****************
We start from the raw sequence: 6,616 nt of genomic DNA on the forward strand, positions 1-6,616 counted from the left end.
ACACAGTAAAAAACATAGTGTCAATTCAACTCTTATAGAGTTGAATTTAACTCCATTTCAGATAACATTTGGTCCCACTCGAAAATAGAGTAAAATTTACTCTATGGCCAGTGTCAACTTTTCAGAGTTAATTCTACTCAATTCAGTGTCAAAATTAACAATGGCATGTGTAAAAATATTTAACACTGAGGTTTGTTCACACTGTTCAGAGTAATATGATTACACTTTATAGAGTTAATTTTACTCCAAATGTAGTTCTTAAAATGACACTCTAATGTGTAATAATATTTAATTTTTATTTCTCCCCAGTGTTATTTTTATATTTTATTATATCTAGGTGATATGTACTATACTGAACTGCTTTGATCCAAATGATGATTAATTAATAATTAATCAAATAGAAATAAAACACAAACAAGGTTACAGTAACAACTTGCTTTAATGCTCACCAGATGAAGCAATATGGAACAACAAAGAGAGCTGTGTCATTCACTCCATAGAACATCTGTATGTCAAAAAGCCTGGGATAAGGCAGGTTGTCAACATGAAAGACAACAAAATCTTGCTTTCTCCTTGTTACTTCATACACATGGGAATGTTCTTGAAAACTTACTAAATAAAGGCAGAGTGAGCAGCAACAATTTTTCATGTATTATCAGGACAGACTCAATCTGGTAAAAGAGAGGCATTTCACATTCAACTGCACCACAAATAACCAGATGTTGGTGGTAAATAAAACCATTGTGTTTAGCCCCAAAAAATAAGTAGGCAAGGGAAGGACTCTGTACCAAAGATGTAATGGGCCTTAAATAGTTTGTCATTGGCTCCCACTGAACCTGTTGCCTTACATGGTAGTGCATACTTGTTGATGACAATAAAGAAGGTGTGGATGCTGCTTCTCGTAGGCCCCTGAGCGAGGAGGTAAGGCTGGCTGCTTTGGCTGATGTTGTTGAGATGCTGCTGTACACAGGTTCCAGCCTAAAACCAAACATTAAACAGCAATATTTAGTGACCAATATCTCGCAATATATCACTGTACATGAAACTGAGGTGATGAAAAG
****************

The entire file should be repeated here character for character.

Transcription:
We start from the raw sequence: 6,616 nt of genomic DNA on the forward strand, positions 1-6,616 counted from the left end.
ACACAGTAAAAAACATAGTGTCAATTCAACTCTTATAGAGTTGAATTTAACTCCATTTCAGATAACATTTGGTCCCACTCGAAAATAGAGTAAAATTTACTCTATGGCCAGTGTCAACTTTTCAGAGTTAATTCTACTCAATTCAGTGTCAAAATTAACAATGGCATGTGTAAAAATATTTAACACTGAGGTTTGTTCACACTGTTCAGAGTAATATGATTACACTTTATAGAGTTAATTTTACTCCAAATGTAGTTCTTAAAATGACACTCTAATGTGTAATAATATTTAATTTTTATTTCTCCCCAGTGTTATTTTTATATTTTATTATATCTAGGTGATATGTACTATACTGAACTGCTTTGATCCAAATGATGATTAATTAATAATTAATCAAATAGAAATAAAACACAAACAAGGTTACAGTAACAACTTGCTTTAATGCTCACCAGATGAAGCAATATGGAACAACAAAGAGAGCTGTGTCATTCACTCCATAGAACATCTGTATGTCAAAAAGCCTGGGATAAGGCAGGTTGTCAACATGAAAGACAACAAAATCTTGCTTTCTCCTTGTTACTTCATACACATGGGAATGTTCTTGAAAACTTACTAAATAAAGGCAGAGTGAGCAGCAACAATTTTTCATGTATTATCAGGACAGACTCAATCTGGTAAAAGAGAGGCATTTCACATTCAACTGCACCACAAATAACCAGATGTTGGTGGTAAATAAAACCATTGTGTTTAGCCCCAAAAAATAAGTAGGCAAGGGAAGGACTCTGTACCAAAGATGTAATGGGCCTTAAATAGTTTGTCATTGGCTCCCACTGAACCTGTTGCCTTACATGGTAGTGCATACTTGTTGATGACAATAAAGAAGGTGTGGATGCTGCTTCTCGTAGGCCCCTGAGCGAGGAGGTAAGGCTGGCTGCTTTGGCTGATGTTGTTGAGATGCTGCTGTACACAGGTTCCAGCCTAAAACCAAACATTAAACAGCAATATTTAGTGACCAATATCTCGCAATATATCACTGTACATGAAACTGAGGTGATGAAAAG